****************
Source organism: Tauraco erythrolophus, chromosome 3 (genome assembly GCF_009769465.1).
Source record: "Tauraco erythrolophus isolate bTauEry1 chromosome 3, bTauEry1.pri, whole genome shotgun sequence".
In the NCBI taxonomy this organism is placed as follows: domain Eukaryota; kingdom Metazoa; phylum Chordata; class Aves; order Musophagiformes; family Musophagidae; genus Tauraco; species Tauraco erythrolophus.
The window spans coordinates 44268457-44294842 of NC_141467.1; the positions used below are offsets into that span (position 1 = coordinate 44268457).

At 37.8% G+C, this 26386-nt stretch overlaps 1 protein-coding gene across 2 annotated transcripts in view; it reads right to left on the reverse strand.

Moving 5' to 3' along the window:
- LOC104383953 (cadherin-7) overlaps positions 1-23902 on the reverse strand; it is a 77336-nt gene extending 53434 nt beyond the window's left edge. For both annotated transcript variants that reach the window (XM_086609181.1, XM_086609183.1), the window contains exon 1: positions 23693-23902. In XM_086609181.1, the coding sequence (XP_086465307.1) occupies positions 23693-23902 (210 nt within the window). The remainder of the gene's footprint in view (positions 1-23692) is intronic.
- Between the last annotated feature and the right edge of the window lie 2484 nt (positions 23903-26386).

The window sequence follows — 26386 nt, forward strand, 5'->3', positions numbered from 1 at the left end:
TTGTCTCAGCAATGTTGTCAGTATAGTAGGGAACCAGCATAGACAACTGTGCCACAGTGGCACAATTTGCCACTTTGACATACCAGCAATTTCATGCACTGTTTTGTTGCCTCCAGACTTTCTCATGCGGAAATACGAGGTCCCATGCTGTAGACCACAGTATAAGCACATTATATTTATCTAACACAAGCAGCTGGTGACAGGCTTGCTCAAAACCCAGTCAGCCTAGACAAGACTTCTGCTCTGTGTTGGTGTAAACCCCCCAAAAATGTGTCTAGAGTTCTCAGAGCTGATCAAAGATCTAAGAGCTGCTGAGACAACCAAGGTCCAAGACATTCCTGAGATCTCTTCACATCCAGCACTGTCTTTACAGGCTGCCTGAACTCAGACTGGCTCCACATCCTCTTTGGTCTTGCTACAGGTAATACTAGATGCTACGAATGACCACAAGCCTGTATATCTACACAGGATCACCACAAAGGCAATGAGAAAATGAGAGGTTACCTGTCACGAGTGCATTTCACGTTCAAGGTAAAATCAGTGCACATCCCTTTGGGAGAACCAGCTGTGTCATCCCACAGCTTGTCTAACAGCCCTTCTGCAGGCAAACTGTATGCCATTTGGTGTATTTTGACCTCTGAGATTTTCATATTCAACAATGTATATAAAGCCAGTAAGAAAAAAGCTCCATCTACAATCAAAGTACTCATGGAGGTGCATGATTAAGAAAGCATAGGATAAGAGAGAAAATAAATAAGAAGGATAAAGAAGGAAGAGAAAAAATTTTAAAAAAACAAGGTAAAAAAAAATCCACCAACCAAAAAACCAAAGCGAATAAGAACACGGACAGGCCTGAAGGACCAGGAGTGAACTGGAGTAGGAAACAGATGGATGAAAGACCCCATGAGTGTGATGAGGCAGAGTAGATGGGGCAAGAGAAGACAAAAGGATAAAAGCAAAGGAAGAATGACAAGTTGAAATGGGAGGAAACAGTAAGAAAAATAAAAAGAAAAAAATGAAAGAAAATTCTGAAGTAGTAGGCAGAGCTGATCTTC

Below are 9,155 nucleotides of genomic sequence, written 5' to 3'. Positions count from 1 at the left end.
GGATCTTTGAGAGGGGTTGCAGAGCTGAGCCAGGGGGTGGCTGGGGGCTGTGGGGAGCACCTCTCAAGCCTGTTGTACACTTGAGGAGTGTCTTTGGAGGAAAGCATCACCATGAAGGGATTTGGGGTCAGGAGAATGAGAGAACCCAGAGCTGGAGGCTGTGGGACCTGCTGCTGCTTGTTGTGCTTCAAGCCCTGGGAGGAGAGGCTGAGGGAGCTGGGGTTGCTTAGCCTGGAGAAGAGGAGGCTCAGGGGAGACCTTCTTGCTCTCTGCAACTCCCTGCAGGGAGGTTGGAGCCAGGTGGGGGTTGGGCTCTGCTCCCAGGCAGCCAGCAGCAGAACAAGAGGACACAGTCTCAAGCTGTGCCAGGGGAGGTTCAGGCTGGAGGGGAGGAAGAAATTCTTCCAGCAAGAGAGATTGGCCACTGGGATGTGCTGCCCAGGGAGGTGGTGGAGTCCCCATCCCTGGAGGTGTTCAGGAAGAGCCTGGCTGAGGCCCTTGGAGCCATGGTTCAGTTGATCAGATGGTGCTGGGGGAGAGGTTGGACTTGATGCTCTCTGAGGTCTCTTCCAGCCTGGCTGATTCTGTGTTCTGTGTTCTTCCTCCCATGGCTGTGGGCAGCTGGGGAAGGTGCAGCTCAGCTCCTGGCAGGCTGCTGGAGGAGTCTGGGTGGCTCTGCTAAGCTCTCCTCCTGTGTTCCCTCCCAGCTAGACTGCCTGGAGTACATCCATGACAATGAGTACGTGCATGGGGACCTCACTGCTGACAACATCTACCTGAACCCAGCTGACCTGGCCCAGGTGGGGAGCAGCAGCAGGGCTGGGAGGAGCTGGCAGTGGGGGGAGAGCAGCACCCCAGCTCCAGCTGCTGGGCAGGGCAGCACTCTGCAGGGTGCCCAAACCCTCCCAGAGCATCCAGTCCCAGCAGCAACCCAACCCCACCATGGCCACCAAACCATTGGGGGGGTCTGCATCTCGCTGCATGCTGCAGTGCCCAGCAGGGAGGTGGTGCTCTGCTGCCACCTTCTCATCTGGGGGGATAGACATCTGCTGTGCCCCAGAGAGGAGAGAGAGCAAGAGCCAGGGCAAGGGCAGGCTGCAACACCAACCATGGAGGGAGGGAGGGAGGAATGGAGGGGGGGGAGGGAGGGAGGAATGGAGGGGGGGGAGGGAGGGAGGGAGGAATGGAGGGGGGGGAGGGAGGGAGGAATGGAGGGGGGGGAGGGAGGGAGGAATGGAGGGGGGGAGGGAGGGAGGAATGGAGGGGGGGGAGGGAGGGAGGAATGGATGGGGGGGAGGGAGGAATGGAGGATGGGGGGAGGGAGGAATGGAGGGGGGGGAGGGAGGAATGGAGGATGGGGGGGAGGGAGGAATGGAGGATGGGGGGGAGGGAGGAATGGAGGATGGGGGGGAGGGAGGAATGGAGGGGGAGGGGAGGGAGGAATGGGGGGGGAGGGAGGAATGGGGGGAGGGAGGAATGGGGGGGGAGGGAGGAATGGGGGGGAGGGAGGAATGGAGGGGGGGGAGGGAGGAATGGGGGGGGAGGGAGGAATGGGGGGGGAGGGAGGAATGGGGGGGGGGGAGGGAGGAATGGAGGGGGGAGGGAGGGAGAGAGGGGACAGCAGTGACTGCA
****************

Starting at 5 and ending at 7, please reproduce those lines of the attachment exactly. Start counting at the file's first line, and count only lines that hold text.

At 37.8% G+C, this 26386-nt stretch overlaps 1 protein-coding gene across 2 annotated transcripts in view; it reads right to left on the reverse strand.

Moving 5' to 3' along the window:
- LOC104383953 (cadherin-7) overlaps positions 1-23902 on the reverse strand; it is a 77336-nt gene extending 53434 nt beyond the window's left edge. For both annotated transcript variants that reach the window (XM_086609181.1, XM_086609183.1), the window contains exon 1: positions 23693-23902. In XM_086609181.1, the coding sequence (XP_086465307.1) occupies positions 23693-23902 (210 nt within the window). The remainder of the gene's footprint in view (positions 1-23692) is intronic.